Our emphasis is on the appellate courts, and the principle: “judicia posteriori sunt in lege fortiori”, that is “the later decisions are the strongest in law.”  Whereas the High Courts of Nigeria have acquired a reputation for recklessness, and lack of thoroughness, the appellate courts have most recently served as a good advertisement for the appellate structure of the Nigerian judicial system.  For a fact, the most celebrated cases relating to the nation-building and democratic system in recent times have been cases dealing with corruption and the travails of politically connected and exposed persons. Many of these cases, perfunctorily treated at the inferior courts level, have been thrown out at the appellate level, and in most instances what is projected is the supremacy of the law, even if the grounds may be technical.

A rigorous review of such cases may slip into the error of pedantry and seem unsuitable for journalistic commentary but I find particularly interesting a recent case at the Court of Appeal, Lagos Judicial Division, re: Adaoha Ugo-Ngadi vs Federal Govt of Nigeria, presided over by their Lordships: Mohammed Lawal Garba JCA, Joseph Shagbaor Ikyegh, JCA, and Yargata Byenchit Nimpar, JCA. The appellant had been charged before and tried by the High Court of Lagos State, along with two others on an eight-count charge including conspiracy to obtain by false pretence, obtaining by false pretence, conspiracy to forge documents, forgery, altering a false document, conspiracy to alter a false document and so on.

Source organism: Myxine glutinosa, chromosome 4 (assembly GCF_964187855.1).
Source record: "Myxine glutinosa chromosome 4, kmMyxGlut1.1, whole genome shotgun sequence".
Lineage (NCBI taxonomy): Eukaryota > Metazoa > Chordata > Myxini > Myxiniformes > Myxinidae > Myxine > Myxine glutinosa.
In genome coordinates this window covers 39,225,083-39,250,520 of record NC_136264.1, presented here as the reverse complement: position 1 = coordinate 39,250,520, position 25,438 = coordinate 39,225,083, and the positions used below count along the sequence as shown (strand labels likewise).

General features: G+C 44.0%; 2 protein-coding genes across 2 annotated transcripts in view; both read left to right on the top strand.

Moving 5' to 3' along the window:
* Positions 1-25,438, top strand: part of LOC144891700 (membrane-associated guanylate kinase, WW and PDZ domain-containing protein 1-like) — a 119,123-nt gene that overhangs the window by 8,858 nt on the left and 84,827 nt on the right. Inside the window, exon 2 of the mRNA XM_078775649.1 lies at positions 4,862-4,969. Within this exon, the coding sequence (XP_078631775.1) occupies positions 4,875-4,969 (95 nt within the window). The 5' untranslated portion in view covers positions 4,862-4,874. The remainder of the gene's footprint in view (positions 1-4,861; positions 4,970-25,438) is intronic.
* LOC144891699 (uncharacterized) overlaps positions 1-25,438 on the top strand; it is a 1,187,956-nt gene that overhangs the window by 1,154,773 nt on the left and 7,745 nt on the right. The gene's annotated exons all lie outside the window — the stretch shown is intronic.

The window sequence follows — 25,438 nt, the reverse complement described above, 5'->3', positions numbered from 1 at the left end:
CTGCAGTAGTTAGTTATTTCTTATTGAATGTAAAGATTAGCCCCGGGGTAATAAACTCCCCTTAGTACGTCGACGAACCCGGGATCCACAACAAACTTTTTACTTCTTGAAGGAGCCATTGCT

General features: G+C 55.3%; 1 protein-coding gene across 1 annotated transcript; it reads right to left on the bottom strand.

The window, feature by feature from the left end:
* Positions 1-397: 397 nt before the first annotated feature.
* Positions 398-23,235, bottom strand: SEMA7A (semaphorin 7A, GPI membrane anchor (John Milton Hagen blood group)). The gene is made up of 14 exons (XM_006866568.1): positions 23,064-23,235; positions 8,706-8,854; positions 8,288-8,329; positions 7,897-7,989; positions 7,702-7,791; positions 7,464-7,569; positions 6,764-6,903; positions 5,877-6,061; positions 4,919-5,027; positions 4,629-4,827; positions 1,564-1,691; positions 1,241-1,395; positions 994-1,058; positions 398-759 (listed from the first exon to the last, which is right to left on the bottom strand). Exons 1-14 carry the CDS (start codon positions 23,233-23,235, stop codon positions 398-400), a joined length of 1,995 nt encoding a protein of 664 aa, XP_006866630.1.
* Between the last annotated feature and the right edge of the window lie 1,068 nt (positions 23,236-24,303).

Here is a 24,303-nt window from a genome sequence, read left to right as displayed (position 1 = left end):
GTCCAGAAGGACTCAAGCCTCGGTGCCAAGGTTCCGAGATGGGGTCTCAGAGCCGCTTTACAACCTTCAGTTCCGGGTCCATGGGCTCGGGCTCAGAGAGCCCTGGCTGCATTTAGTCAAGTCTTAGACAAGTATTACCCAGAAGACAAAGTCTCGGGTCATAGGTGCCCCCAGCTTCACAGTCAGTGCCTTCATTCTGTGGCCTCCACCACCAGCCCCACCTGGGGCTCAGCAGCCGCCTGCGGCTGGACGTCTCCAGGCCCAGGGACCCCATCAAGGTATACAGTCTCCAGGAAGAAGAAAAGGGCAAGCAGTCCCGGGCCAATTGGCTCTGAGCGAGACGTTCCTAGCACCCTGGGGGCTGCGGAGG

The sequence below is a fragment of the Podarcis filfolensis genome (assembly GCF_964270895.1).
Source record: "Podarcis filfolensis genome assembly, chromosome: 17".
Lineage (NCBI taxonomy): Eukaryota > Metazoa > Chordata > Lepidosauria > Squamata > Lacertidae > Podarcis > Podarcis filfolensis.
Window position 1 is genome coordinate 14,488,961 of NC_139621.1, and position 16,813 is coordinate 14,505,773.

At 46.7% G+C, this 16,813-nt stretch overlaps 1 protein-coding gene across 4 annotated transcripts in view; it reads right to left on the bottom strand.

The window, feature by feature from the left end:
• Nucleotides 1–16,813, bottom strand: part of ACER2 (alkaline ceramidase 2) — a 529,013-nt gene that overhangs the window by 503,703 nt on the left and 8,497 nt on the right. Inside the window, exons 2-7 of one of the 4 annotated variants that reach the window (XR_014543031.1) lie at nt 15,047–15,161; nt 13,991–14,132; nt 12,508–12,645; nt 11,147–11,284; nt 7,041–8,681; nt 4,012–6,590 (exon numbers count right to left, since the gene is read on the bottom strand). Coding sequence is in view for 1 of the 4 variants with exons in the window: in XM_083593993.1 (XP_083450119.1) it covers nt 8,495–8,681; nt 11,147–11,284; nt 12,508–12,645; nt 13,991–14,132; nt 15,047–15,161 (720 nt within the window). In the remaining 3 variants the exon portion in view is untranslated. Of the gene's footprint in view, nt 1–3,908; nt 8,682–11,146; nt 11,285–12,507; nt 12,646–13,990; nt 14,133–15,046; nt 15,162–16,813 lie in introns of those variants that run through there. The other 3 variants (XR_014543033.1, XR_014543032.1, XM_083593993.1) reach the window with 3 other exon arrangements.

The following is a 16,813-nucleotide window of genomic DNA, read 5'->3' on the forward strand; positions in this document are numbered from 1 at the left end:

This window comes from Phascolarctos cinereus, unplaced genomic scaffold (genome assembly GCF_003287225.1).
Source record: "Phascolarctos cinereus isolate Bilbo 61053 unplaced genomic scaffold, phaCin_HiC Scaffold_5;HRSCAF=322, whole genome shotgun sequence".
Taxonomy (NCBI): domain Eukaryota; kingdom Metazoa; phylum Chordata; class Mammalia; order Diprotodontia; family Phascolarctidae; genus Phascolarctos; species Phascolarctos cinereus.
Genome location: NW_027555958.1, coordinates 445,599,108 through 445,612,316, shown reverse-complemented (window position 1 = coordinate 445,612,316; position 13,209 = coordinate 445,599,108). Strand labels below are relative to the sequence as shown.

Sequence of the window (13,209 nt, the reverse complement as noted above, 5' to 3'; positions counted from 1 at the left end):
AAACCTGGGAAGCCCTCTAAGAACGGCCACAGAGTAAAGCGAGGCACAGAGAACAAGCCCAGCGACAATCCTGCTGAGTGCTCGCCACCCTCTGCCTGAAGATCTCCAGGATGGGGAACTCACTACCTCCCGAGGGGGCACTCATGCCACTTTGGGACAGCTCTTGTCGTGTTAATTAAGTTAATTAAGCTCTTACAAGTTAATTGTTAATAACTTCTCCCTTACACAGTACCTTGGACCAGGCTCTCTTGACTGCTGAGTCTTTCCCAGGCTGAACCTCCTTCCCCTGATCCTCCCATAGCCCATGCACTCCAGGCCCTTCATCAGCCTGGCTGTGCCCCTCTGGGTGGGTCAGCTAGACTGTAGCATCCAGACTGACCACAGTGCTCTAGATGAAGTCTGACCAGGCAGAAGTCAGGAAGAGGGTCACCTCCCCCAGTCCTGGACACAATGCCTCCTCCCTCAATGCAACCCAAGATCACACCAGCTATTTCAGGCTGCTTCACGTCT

On January 13, 2017, the applicant, who was 2nd defendant, along with the 1stdefendant, was convicted of the offences charged while the 3rd defendant was discharged and acquitted.  They were sentenced to a total of 69 years imprisonment to run concurrently in respect of each term for the respective offences. They were also required to return to the Federal Government of Nigeria the sum of N754.9 million being an overpayment for oil subsidy, purportedly due to their company, Ontario Oil and Gas Limited.